Here are some relevant excerpts from the brochure including the message from Shankar Aggarwal, the program schedule of the event, including names of speakers, the profile of the author Dr. Laveesh Bhandari, the article itself, and another article on GIFT, which is referenced in this article as a model. Excerpts from Smart Cities in India: Reality in the Making

Given the opaque manner in which this government operates, as well as dramatic undermining of protections of local interests and environment through ordinances, such views should be a cause of alarm for citizens, if the much heralded development is going to actually be displacement on a massive scale, disenfranchisement of local populations and their explicit exclusion from the “growth story” while the rich use the country’s power to get land for their shangri-las, use the country’s resources “24/7” (can this ever be promised to those who will be displaced to create these “enclaves”?) and use the country’s police force to protect what will essentially be elite facilities barred to the common masses through special laws created to protect the elite.

I imagine, the elites will also only be paying for their actual residences and the cost of creating these havens for them will also have to be borne by the country.

Is this development or colonization of India by the rich? The Gujarat model is all set to exploit India as well. All we need are new signboards, “Poor citizens and dogs not allowed”

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About the Author

Vidyut
Vidyut is a blogger on issues of National interest. Staunch advocate of rights, learning and freedoms. @Vidyut

9 Comments on "Smart cities or cleverly-disguised corporate colonies?"

  1. Why dont you put up the entire brochure. It seems like the author has purposefully taken a para and placed it out of context.

    • The entire article is available in the attached pdf download along with the content of other relevant texts. Have you read it? The photo is of a quote that amply demonstrates the problem. I fail to see this “out of context” you speak of.

  2. Apart from the usual fear mongering, this would be an excellent system. It is quite similar to China’s hukou system which doesn’t allow mostly poor people from coming into their cities. If this was followed by india, Mumbai wouldn’t have been the shithole that it is today. Development would have been faster, urban areas would have had the quality of life and less of our professionals would have migrated overseas. True it sounds alarming that poor people are excluded, but this actually fastracks development in the country and there is a far better chance that the poor people will be elevated out of poverty faster like what China has done. It will be a boon for newer cities if they can be planned perfectly without slums. Also when i say poor people are excluded it doesn’t mean the ones who can afford to buy a place in the new city and this place doesn’t have to be expensive, it could be low cost housing. On the face of it, it does seem cruel but nothing can make the development go faster and reach India’s poor than making our cities world class and attracting the talent and entrepreneurs which we are losing to emigration. With China reaching some 160 or so cities with more than a million population and the infrastructure in each city is just amazing, it can be seen how urbanisation is working there. Such fear mongering will lead us nowhere.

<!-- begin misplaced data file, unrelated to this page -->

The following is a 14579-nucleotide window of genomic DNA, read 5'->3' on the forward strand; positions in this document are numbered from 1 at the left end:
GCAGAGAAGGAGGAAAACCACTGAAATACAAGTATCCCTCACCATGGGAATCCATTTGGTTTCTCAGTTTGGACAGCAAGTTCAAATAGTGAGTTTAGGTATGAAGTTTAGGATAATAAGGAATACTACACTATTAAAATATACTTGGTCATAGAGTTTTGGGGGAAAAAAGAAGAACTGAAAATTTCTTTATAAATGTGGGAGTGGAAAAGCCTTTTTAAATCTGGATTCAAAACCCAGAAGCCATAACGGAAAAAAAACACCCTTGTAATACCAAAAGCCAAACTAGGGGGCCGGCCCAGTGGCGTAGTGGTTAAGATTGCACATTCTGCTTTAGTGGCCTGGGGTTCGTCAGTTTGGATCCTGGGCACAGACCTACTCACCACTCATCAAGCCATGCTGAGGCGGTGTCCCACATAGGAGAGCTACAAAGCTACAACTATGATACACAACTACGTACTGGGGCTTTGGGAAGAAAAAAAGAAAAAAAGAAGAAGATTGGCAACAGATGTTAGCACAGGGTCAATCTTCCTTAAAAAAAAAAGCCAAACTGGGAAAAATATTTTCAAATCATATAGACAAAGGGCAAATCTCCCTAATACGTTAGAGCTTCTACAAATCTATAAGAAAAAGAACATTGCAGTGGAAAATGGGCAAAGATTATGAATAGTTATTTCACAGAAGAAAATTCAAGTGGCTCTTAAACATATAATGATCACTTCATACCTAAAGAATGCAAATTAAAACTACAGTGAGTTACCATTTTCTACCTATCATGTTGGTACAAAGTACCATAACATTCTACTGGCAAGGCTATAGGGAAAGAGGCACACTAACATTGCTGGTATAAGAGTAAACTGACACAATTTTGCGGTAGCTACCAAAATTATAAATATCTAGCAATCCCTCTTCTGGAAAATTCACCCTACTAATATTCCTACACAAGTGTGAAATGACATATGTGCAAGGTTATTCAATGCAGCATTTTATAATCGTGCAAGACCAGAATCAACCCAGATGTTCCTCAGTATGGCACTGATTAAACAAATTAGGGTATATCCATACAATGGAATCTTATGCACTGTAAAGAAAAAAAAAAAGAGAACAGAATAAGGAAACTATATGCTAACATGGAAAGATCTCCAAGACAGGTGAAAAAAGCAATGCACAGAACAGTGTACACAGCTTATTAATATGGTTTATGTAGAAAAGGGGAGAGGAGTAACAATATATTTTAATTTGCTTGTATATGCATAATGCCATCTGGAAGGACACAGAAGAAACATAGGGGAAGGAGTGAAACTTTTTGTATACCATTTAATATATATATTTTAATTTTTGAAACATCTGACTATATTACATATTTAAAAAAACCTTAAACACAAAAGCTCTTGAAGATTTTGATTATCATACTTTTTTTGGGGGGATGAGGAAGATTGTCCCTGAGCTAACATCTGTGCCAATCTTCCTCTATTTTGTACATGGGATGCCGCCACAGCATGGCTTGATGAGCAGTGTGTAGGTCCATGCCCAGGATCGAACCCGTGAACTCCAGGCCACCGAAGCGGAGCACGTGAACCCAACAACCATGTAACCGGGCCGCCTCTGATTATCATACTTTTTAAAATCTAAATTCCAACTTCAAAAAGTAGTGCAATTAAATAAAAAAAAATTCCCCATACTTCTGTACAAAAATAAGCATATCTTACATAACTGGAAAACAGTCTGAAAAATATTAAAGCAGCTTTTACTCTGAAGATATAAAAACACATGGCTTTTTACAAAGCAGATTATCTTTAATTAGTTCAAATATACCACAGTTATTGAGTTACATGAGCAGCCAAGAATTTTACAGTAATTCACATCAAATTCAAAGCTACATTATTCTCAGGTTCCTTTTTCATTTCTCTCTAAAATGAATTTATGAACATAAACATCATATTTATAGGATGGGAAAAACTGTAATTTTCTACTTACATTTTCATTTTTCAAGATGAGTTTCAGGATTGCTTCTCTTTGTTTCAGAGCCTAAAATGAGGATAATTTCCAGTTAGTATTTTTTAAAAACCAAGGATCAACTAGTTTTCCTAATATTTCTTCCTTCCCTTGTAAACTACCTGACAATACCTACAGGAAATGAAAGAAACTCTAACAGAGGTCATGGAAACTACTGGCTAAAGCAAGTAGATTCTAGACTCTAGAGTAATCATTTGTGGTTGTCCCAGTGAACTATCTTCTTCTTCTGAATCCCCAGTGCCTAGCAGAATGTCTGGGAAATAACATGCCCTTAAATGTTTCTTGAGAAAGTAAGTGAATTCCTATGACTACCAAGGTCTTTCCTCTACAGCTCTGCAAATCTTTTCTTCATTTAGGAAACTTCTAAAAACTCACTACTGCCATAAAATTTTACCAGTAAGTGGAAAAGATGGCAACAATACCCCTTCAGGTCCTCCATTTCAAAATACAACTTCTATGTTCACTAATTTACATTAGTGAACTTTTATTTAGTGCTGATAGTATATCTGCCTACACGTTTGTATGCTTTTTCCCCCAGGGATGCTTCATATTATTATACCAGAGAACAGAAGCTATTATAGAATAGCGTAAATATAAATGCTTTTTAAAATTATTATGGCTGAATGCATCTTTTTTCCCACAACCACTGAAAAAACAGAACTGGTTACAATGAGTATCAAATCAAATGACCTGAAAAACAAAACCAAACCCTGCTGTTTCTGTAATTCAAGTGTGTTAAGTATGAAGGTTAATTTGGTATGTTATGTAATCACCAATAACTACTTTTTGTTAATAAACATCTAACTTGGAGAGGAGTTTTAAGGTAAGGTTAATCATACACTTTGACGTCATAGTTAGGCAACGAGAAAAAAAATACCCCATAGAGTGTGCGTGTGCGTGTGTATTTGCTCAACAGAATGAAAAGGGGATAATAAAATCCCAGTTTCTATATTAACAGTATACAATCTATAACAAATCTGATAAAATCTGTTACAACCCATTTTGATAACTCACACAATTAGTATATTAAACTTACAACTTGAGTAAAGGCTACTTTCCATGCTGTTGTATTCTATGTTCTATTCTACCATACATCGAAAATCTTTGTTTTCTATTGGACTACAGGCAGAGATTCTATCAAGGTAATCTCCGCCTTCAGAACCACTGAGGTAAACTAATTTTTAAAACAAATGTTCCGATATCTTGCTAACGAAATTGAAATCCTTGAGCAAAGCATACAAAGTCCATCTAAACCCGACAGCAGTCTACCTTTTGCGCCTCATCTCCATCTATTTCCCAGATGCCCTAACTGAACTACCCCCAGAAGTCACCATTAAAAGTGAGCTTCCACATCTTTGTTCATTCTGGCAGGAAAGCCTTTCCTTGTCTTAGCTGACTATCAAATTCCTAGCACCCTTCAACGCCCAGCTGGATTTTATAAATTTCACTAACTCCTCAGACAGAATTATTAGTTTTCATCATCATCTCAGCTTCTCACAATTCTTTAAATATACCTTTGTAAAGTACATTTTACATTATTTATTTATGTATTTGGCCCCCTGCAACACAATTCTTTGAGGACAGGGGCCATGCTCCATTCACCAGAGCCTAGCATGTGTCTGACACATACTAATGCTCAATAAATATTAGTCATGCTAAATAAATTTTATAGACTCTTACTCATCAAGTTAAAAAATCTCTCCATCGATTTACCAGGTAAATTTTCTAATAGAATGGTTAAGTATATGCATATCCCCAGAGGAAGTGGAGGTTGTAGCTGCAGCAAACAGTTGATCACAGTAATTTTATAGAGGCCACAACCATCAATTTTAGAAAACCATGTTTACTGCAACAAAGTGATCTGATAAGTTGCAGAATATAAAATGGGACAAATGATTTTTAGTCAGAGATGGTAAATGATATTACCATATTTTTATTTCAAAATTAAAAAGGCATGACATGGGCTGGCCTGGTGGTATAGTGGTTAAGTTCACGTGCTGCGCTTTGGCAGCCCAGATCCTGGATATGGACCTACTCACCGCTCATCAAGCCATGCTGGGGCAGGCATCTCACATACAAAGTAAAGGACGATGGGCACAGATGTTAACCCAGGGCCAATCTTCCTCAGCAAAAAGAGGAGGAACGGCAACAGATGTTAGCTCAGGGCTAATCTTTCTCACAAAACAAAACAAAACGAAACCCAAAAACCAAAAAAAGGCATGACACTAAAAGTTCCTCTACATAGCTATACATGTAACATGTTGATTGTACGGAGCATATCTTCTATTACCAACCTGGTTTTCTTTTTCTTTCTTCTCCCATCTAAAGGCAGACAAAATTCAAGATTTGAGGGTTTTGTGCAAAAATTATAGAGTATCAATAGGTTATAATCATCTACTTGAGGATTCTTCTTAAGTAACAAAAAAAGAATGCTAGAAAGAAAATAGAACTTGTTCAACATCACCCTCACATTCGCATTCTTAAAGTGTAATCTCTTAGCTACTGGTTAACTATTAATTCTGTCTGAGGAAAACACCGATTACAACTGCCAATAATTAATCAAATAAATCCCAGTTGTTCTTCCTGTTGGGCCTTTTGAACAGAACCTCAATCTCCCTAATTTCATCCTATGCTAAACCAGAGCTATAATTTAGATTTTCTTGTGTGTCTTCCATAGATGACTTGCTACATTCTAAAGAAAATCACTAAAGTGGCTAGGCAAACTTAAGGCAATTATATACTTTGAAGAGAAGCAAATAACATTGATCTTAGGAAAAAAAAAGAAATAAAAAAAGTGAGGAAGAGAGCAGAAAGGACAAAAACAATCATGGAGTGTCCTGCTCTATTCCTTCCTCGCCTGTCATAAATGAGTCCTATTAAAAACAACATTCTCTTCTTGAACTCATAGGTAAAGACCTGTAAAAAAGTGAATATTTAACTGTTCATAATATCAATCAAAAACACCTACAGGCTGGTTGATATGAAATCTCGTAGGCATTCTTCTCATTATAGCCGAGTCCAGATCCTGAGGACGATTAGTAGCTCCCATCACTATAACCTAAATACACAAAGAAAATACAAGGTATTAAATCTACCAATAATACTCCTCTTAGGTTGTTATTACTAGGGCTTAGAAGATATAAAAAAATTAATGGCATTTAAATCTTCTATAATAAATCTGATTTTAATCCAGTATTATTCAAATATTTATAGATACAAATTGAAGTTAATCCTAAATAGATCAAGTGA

3. I think it is one paragraph in one brochure which has a misplaced idea. I highly doubt GIFT city is being developed with the intention of displacing low income people and including only wealthy people. Smart cities are being developed in order to address the need for basic infrastructure like land water shelter etc. It is to curb the crowding of our established big cities and thus a strain on their infrastructure.
    The gujarat model is mainly used in the context of electricity. It is the only state to be self sufficient in power needs and have a positive financials in its distribution business. It has achieved this by implementing feeder separation in rural areas. While pure play agriculture will receive subsidized to free power the rural households will pay for power Creating a win win for all.
    Again i highly doubt the concept of smart city has been created to keep poor out. That would be a little dramatic. Logically it can never work even if a few despotic individuals want it to happen.

  4. Damn. I don’t know whether to be outraged at this or just accept the reality. Such things are so common these days that I’m not even surprised. Observing the Indian middle class’ mentality, I wouldn’t be shocked if they support this with all their might.

  5. Would it be possible to request the journalist concerned to post a copy of the full text of the brochure, or Laveesh Bhandari’s speech/article.

    • I have requested, but she doesn’t seem to have the tools needed – it is a large brochure. The file linked for download has the relevant pages including full text of Laveesh Bhandari’s article.

      • The journalist’s name is Shruti Ravindran. That should have been mentioned if you’re using the photograph she took.

        • She had initially not wanted to be mentioned, which is why I had simply said “a journalist”. I spoke with her again and she is now attributed. Thank you for caring for correct attribution of sources.